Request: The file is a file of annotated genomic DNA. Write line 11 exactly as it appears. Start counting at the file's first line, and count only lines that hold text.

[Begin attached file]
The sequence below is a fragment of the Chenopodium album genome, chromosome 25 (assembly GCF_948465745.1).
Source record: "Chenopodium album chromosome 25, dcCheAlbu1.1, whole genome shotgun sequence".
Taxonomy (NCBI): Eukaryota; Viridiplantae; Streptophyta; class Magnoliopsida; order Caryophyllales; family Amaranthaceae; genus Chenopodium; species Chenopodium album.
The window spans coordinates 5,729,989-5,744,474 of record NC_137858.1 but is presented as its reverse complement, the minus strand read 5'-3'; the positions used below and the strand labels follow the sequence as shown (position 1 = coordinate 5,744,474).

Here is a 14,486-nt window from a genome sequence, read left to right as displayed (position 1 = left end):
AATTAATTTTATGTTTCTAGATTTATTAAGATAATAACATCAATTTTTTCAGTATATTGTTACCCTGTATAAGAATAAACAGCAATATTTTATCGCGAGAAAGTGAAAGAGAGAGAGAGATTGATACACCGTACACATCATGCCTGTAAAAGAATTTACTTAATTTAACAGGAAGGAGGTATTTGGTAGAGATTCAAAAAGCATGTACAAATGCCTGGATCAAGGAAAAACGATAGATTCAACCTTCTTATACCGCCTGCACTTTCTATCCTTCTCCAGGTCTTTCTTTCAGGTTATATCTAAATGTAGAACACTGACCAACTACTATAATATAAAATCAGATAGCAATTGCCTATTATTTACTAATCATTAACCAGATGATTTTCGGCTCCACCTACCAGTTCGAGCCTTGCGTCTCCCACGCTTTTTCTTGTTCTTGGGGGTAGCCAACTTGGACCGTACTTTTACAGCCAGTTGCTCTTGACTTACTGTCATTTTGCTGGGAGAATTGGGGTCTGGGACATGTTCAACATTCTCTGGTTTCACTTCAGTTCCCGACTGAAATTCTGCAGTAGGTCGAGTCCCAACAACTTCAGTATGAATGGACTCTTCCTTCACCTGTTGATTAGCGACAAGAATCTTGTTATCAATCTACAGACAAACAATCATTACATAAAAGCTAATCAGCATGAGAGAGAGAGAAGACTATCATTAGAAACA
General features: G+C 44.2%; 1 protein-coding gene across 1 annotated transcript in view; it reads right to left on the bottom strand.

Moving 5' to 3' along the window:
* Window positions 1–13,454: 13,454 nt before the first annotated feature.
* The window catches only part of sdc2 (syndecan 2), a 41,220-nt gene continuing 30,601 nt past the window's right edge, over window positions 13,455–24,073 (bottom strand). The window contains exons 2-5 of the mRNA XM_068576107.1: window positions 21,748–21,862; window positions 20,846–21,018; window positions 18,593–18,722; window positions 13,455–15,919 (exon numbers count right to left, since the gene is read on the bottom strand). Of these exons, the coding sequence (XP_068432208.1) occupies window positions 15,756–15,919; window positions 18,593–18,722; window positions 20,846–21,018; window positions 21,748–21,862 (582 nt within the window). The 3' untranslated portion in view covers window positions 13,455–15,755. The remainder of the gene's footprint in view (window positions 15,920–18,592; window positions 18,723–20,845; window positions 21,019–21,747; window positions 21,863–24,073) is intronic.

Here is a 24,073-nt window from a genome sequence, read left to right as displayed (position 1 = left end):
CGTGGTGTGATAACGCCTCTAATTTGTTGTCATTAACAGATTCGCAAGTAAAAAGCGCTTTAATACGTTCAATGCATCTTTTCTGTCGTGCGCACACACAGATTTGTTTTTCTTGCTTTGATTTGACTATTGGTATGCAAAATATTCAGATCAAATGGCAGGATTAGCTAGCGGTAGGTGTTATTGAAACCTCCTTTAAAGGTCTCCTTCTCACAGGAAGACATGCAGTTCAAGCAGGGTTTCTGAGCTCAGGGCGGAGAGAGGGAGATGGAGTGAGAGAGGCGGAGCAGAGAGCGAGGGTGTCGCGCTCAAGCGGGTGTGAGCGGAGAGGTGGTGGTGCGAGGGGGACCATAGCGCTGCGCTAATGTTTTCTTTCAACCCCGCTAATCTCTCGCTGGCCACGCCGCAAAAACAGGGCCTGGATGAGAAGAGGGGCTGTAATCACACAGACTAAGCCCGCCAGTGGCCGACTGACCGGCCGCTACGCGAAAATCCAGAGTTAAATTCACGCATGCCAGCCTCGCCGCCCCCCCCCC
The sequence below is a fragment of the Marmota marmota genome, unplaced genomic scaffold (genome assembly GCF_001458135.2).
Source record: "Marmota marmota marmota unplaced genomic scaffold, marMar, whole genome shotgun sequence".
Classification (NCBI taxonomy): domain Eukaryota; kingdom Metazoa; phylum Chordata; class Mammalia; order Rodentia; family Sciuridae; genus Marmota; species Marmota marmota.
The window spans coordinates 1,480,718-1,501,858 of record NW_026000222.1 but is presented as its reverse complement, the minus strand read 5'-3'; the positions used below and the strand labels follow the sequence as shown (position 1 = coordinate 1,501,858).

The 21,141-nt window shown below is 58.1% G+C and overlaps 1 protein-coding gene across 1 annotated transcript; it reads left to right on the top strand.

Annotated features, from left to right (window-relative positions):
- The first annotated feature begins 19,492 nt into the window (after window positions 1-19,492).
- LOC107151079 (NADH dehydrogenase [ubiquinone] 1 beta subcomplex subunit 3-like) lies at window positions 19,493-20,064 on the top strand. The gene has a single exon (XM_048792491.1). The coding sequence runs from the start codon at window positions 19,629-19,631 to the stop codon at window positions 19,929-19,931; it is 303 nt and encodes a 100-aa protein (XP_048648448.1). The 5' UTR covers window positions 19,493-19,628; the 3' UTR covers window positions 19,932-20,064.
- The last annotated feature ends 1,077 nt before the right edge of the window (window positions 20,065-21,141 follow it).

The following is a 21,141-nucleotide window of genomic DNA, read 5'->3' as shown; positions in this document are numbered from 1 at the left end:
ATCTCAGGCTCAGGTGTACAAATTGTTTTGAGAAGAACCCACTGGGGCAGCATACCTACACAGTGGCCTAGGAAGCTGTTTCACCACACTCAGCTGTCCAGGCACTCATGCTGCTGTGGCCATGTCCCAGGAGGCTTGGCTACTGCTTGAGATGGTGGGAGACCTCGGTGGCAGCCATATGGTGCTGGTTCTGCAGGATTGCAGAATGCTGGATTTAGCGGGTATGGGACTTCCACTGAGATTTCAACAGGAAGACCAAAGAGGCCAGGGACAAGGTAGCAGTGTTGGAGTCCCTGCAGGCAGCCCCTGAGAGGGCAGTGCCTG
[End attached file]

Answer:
Here is a 24,073-nt window from a genome sequence, read left to right as displayed (position 1 = left end):